Stress is part of the universal human experience.
–Robert Scaer, Neurologist and Author of The Body Bears the Burden
o matter who we are and where we come from, we all experience stress in a variety of ways. In fact, stress is such a part of the fabric of our daily lives that we are often blind to the impacts it has on our health and wellbeing. But like it or not, our bodies and nervous systems take a beating everyday.
Whether it is ongoing financial concerns, workplace duress, relationship struggles, or the overwhelm of being a working parent trying to meet the needs of your family, the strain of modern life can be constant and insidious. Add to that the growing recognition of the impact early childhood adversity has on overall health and wellness, and the prevalence of Adverse Childhood Experiences (ACE’s) in Western culture, and we have a certain recipe for nervous system dysregulation.
The problem is that our bodies and our nervous systems were designed to manage occasional stressors and bring them to swift resolution. Instead we are living in a deluge of chronic stress often for decades at a time.
There are many ways that habituated and prolonged stress can disrupt our bodies’ balance. Stress is predominantly a physiological phenomenon. Our bodies respond to any stressor by triggering changes in the musculoskeletal system. Have you ever noticed that when you are exposed to a loud noise or a startling experience, your body flexes in on itself? Or perhaps you have had the experience during the course of a busy day sitting in front of your computer and noticing that your shoulders are curled forward and your chest caved in. Our bodies have a natural reflex to protect themselves by moving into flexion whenever they feel the effects of stress or any perceived threat. This is the body’s way of protecting its underbelly, the vulnerable area of the abdomen where our vital organs are housed.
Besides musculoskeletal changes, stress creates changes in the autonomic nervous system as well as in the hormonal system (through the release of adrenaline and cortisol). Over time, chronic stress disrupts the proper function of our body systems and leads to increased dysregulation of our nervous systems as well as sustained levels of cortisol in the blood. Some of the results of chronically elevated levels of cortisol include:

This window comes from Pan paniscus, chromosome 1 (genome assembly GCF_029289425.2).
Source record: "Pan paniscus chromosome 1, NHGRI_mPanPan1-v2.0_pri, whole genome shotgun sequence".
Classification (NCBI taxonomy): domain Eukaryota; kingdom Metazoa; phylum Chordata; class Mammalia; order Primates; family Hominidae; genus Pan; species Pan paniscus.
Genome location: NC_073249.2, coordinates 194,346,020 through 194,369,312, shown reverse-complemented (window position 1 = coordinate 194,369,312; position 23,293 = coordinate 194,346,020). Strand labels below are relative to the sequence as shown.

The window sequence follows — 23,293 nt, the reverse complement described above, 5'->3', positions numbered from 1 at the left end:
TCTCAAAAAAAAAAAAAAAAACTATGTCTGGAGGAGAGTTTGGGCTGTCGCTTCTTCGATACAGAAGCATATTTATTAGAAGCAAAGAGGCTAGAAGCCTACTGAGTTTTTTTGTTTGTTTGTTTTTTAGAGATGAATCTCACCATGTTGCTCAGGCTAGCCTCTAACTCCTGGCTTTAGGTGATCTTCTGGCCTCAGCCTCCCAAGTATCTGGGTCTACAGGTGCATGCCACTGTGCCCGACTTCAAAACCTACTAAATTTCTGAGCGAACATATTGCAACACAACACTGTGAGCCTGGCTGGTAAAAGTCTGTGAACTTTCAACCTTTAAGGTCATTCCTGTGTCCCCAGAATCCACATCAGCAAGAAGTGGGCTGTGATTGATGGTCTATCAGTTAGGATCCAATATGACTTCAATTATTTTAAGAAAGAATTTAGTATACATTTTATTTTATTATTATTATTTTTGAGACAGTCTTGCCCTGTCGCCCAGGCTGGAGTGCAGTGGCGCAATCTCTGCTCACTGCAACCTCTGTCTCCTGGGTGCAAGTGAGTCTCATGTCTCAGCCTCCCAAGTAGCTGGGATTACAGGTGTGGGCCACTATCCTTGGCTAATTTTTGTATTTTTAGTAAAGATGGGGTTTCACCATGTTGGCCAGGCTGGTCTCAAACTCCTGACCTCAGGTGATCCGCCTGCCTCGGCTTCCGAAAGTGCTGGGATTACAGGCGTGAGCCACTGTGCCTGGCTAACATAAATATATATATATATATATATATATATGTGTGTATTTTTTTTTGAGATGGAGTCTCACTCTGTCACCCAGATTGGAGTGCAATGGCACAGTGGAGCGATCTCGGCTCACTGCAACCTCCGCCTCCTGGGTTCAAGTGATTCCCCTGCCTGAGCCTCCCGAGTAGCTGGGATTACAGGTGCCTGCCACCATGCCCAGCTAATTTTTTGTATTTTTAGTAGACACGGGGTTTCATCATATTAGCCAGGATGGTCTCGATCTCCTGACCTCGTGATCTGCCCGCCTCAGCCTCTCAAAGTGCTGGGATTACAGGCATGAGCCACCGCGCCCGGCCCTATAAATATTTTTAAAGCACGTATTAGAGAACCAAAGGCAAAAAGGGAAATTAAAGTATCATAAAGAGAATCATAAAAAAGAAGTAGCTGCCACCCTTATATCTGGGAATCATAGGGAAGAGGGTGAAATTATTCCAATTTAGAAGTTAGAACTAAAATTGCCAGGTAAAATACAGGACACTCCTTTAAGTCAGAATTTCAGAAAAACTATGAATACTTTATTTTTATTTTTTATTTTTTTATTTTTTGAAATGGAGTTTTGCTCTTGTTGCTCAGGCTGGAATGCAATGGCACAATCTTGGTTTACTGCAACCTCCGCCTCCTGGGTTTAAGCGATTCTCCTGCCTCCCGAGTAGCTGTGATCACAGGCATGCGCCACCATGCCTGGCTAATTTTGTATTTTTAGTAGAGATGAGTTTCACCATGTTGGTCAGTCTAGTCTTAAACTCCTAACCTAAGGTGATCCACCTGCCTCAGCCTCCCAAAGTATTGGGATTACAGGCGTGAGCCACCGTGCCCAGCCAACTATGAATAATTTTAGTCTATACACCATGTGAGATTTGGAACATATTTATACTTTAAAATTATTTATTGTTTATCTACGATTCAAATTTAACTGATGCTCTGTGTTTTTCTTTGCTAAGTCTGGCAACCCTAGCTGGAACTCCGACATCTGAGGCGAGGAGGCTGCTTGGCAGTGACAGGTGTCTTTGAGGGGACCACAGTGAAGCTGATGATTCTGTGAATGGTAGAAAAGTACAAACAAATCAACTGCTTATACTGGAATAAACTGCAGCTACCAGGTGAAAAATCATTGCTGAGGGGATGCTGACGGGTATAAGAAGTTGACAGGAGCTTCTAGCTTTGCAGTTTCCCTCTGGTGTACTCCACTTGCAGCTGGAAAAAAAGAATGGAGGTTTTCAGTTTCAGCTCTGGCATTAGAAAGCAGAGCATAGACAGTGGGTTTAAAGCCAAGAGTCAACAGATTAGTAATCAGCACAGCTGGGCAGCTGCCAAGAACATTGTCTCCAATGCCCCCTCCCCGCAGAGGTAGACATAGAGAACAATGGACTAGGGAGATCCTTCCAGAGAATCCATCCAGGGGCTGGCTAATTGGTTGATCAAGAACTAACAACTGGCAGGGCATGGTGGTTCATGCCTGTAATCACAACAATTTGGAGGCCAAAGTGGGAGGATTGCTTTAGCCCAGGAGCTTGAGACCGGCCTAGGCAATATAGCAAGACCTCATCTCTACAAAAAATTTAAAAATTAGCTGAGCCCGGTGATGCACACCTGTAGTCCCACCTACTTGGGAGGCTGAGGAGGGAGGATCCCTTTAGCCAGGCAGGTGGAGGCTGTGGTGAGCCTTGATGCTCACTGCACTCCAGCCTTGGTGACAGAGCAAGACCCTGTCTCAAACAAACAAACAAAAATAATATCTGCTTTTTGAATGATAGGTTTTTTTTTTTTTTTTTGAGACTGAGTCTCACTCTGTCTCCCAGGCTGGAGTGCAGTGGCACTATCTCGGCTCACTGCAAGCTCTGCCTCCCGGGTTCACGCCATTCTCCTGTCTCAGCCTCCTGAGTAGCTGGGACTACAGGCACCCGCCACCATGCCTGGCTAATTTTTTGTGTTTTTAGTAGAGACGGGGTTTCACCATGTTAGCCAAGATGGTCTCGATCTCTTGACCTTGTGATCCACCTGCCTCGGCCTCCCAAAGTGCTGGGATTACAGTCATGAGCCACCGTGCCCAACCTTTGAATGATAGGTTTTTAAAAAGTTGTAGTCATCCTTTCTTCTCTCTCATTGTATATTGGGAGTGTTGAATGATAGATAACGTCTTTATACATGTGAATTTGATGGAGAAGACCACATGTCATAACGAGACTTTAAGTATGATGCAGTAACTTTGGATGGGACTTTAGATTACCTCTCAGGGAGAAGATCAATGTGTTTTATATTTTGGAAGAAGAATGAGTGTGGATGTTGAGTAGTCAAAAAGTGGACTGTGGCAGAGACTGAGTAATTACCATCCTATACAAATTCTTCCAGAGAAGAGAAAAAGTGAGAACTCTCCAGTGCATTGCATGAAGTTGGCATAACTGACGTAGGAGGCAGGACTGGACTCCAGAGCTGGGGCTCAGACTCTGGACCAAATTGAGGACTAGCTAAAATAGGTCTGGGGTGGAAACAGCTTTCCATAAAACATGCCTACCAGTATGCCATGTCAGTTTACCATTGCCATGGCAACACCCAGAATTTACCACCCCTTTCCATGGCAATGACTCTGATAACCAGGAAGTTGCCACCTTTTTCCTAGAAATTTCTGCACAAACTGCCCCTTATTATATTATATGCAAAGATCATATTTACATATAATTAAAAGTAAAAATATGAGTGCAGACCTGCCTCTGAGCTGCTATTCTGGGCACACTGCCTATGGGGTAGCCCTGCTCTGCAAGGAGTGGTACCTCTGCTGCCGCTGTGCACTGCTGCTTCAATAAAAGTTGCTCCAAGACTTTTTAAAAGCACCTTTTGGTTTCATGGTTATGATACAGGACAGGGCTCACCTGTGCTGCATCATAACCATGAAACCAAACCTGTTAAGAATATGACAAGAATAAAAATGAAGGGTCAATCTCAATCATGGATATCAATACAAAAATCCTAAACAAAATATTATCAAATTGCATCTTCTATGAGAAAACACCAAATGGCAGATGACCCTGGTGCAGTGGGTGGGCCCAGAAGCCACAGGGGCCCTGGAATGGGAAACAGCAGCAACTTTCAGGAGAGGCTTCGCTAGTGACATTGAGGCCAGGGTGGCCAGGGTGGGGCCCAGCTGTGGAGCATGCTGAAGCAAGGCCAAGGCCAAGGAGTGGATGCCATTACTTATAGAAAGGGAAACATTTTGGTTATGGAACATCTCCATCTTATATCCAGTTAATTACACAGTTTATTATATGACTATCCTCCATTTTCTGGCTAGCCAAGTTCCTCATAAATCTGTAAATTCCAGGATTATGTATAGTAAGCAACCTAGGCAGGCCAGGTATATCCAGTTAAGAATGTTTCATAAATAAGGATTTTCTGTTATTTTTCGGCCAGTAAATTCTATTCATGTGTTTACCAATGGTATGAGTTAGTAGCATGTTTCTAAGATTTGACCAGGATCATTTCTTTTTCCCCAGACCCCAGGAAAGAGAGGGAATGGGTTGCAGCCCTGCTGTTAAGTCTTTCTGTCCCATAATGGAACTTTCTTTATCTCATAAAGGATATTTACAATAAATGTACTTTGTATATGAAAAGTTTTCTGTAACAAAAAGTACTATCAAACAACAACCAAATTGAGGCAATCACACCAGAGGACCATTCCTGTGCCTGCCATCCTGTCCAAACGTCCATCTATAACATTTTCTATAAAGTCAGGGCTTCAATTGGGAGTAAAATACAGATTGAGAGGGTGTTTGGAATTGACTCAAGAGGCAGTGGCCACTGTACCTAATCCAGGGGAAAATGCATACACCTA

- Elevated blood glucose and lipids
- Elevated blood volume or hypertension
- Decreased immune function
- Disrupted digestion
But perhaps most damaging is that chronic stress can actually produce a sustained baseline of arousal or agitation in our nervous systems. When our baseline is normalized at this higher level of agitation, we have a narrower window of tolerance for life stressors. In other words, ongoing stress makes us less resilient to life and more prone to overwhelm, thus perpetuating an ongoing cycle of imbalance and of suffering physically, mentally and emotionally.
Experience the release of deeply held tension
Fortunately, there are many ways that we can work with our bodies and minds to counteract the impact of stress in our lives. Nervous System RESET is one way of directly and effectively addressing the physiological impact of stress in our musculoskeletal and nervous systems. Just as our bodies have a biological reflex to protect themselves, they also have a natural reflex to rebalance themselves through the restorative tremor which gently discharges the energy of stress or threat stored in the nervous system and in the tension patterns of our muscles and fascia. Our bodies know how to do this at a biological level. We have simply over-ridden this instinct with our thinking mind.
For more information about Nervous System RESET programs and educational series, visit the Programs page.
For information about private sessions, contact Jessica.